The list of prizewinners and shortlistees is available on the Forward Arts Foundation website and you can scroll through photos and Prize-related links over on their Twitter account. Then there’s Robin Houghton’s blog post on her version of events, plus an account of yesterday’s Poetry Book Fair which I was pleased to read as two trips to London inside a week just wasn’t do-able.
September’s here already and I’ve still not managed to shake myself out of the lethargy that set in with the July heatwave. For once, I’ve been reading more prose than poetry. Indeed, my poetry life has been almost non-existent over the past month or so. However, prompted by a couple of editors’ emails received this week, here’s a brief update on acceptances and submissions mentioned in previous posts:
Having received a PDF proof of the forthcoming Humanagerie anthology from Eibonvale Press, I’m mightily pleased that my poem, ‘Rough Music’, features alongside work by Jane Burn, Jonathan Edwards, Hannah Linden, Paul Stephenson and others I’m looking forward to reading.
My poem, ‘Staying Put’, appears in issue 16 of The Lampeter Review, now available to read online. Click here to read.
I had a rejection from Mslexia for their Cooking submission. However, hopes remain for a poem I entered for the Bridport Poetry Prize…
The UK summer heatwave rendered me incapable of doing little else but hugging the shade with a goodly supply of water, tea and reading material. I granted myself leave from writing a blog post, last Sunday. Writing output amounted to little more than notebook drivel on nights when it was too hot to sleep. I never find it too hot to read, though.
I’ve blogged before about collecting poems that I’ve read in magazines or online: the ones I love and those I might wish to re-read or refer to, at some point in the future. There are more than a few I’ll cut out and keep from the Europe issue of Magma. As a long-term subscriber, I think it’s quite possibly the best issue in years (I can’t comment on my TBR copy of the Film issue). It could so easily have been Brexit-centric but issue 70 was, as always, a net cast wide in terms of style, subject and takes on a theme. Poems that made me smile: Duncan Chambers’ Les Vacances; Sarah Juliet Walsh’s Le Rêve. One that made me laugh out loud: Astra Bloom’s Sacré. My absolute Top Three poems of political/social comment: Fiona Larkin’s Hygge; William Roychowdhury’s Farage for a Migrant Worker; Katriona Naomi’s Slowly, as the talk goes on, we are getting nowhere.
Occasionally I admit to abandoning a book I wasn’t enjoying. I did enjoy Lemn Sissay’s lecture, Landmark Poems, at University of Leicester in May. I follow his morning tweets. I was looking forward to reading Gold from the Stone, New and Selected Poems (Canons). However, despite my best efforts, it wasn’t for me. So I will gift it to someone who will read and treasure it. If you think that could be you, do let me know in the comments box below.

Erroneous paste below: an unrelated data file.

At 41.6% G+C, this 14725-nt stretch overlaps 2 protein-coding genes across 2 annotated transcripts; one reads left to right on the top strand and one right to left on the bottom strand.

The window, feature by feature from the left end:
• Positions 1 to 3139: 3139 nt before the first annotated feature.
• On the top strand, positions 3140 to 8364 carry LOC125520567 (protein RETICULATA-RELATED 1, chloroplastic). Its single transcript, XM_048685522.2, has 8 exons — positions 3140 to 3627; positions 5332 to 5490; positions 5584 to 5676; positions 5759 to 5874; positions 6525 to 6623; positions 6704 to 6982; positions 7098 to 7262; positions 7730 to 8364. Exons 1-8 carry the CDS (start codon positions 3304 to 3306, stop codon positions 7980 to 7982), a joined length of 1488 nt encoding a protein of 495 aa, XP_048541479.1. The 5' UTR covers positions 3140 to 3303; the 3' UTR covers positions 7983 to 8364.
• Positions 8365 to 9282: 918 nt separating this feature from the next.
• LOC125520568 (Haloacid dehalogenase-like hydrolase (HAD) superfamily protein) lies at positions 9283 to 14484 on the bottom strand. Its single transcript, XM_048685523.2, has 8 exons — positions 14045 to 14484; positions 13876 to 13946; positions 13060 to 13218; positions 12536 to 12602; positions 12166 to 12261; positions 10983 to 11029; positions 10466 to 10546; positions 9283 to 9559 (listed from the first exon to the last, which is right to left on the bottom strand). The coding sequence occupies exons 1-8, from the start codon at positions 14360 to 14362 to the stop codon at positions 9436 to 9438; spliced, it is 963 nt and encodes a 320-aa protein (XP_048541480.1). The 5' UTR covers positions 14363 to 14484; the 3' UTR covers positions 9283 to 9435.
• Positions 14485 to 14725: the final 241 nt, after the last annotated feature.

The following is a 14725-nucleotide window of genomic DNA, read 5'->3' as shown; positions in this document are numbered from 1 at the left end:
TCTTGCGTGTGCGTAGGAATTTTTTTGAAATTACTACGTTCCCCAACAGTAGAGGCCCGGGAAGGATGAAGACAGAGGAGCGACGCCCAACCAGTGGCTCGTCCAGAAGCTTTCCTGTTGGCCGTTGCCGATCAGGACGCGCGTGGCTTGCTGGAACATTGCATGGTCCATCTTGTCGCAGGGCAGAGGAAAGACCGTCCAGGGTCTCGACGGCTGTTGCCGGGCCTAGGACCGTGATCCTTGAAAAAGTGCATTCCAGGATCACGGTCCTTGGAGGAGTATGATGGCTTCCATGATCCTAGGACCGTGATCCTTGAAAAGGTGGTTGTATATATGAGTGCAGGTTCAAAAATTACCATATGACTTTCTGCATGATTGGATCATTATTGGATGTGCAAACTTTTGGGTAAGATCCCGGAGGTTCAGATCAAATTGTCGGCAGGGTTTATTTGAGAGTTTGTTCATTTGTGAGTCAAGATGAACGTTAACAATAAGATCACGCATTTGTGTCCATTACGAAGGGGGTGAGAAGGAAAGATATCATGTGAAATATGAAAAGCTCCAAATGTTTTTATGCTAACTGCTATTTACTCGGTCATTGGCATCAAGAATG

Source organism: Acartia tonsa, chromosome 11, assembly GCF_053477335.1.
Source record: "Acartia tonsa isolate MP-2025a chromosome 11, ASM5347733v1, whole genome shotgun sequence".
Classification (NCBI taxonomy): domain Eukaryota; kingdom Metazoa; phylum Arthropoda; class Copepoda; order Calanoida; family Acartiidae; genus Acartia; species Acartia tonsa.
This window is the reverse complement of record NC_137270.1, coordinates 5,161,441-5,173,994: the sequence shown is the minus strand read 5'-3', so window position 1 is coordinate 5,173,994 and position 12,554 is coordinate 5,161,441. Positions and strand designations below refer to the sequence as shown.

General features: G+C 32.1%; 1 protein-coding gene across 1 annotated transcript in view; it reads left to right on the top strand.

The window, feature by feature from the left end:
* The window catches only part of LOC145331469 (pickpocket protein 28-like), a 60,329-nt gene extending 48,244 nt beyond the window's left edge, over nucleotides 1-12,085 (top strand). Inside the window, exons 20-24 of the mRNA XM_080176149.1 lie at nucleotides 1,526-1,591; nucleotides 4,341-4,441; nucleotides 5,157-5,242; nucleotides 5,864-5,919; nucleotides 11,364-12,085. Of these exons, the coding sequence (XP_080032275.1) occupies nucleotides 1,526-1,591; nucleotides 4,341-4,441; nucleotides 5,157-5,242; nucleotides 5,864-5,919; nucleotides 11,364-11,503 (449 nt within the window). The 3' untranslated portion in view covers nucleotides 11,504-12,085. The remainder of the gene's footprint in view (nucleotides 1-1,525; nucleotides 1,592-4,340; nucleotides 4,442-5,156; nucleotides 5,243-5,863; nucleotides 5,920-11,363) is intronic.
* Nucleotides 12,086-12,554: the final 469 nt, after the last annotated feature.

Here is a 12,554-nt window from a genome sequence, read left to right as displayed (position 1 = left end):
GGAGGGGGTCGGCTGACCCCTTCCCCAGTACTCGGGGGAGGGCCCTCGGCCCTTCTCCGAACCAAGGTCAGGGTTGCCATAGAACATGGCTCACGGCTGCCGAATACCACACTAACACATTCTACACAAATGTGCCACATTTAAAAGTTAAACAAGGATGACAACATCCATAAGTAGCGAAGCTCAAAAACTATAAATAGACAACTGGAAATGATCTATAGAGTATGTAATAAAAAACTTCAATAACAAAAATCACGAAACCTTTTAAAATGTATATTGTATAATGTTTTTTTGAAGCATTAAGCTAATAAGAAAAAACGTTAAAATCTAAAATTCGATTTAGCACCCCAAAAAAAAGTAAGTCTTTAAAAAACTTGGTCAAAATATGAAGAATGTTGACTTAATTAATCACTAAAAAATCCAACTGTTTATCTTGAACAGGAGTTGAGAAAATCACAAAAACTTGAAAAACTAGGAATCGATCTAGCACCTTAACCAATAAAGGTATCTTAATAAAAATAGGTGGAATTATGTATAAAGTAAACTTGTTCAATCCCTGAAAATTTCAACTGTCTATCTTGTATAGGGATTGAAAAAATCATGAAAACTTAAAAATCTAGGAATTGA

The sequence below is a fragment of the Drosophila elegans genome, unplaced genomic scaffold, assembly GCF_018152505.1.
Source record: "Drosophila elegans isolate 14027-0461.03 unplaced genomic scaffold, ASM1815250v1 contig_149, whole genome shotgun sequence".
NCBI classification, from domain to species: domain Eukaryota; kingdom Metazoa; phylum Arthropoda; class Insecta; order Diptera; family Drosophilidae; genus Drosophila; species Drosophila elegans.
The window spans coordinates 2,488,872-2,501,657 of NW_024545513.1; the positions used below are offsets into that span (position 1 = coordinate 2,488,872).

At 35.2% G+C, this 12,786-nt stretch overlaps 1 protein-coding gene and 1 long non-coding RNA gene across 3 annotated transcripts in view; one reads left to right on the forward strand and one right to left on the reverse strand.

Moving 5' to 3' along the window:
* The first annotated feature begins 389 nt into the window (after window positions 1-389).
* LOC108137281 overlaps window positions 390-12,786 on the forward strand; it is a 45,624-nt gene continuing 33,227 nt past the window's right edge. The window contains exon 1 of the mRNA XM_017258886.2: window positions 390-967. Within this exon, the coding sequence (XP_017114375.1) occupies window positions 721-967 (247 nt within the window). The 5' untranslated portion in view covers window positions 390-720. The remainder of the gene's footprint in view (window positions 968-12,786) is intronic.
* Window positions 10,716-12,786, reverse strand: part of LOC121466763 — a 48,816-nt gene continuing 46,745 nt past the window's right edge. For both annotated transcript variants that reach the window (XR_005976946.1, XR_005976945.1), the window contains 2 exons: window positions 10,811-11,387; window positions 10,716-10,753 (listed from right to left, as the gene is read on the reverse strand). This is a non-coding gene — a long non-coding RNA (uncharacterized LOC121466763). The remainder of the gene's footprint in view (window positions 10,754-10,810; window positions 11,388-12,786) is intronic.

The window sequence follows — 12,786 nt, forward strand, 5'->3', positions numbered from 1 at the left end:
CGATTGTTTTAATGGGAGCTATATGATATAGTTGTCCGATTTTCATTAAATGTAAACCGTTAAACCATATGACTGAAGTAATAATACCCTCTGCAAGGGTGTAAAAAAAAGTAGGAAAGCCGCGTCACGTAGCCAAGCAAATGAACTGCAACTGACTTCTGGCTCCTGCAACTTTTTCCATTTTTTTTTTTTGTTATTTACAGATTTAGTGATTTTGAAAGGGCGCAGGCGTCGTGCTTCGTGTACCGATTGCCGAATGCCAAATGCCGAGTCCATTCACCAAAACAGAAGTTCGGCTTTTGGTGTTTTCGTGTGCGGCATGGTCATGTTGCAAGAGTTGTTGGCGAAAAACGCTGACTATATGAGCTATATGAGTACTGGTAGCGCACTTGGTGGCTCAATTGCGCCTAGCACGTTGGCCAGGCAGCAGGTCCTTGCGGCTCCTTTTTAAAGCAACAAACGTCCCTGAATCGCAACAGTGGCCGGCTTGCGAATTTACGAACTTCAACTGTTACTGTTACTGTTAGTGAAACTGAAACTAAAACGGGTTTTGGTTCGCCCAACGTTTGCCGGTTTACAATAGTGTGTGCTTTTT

Hot off the TBR pile, my current poetry read is Deborah Alma’s Dirty Laundry, (which I pre-ordered at the same time as Josephine Corcoran’s What Are You After?) It’s daring, direct and highly readable. I’m enjoying it immensely. I have a large and growing collection of Nine Arches Press poetry collections, and justifiably so.
I’ve recently re-subscribed to Shawna Lemay’s blog, Transactions with Beauty. It’s a tranquil space amidst the clamour of the world-wide web. I related to her latest post, Ways of Being a Writer. I think I’ve been several of these kinds of writers, at certain points in time. It’s a reminder to stop beating myself up over my (lack of) writing (as in paragraph one, above, for instance!).
On Thursday evening, I attended an author talk at a neighbouring village library, organised by the lovely Debbie James, independent bookseller extraordinaire, of The Bookshop, Kibworth. (Do drop by if you’re in the area. The Table of Temptation is aptly named). Damon Young, author of The Art of Reading, gave a fascinating and thought-provoking talk: a philosopher’s perspective on the power (and responsibilities) of the reader. Damon is appearing at Edinburgh Book Festival, if you’re interested. I’m looking forward to reading this, my latest book purchase:
What have you been reading, this summer?
Today, my husband and I are celebrating a first anniversary, of sorts. One year on from a subarachnoid haemorrhage, David continues to do well after making a remarkable recovery from a life-threatening condition.
We have much to be thankful for, not least the expertise of health professionals, and the treatment and quality of care he received from staff at all levels: from the neurosurgeon who explained the risks one Saturday at 2am, to the nurse on placement at QMC Nottingham who stayed beyond the end of her shift because she’d promised her patient she’d do what was needed.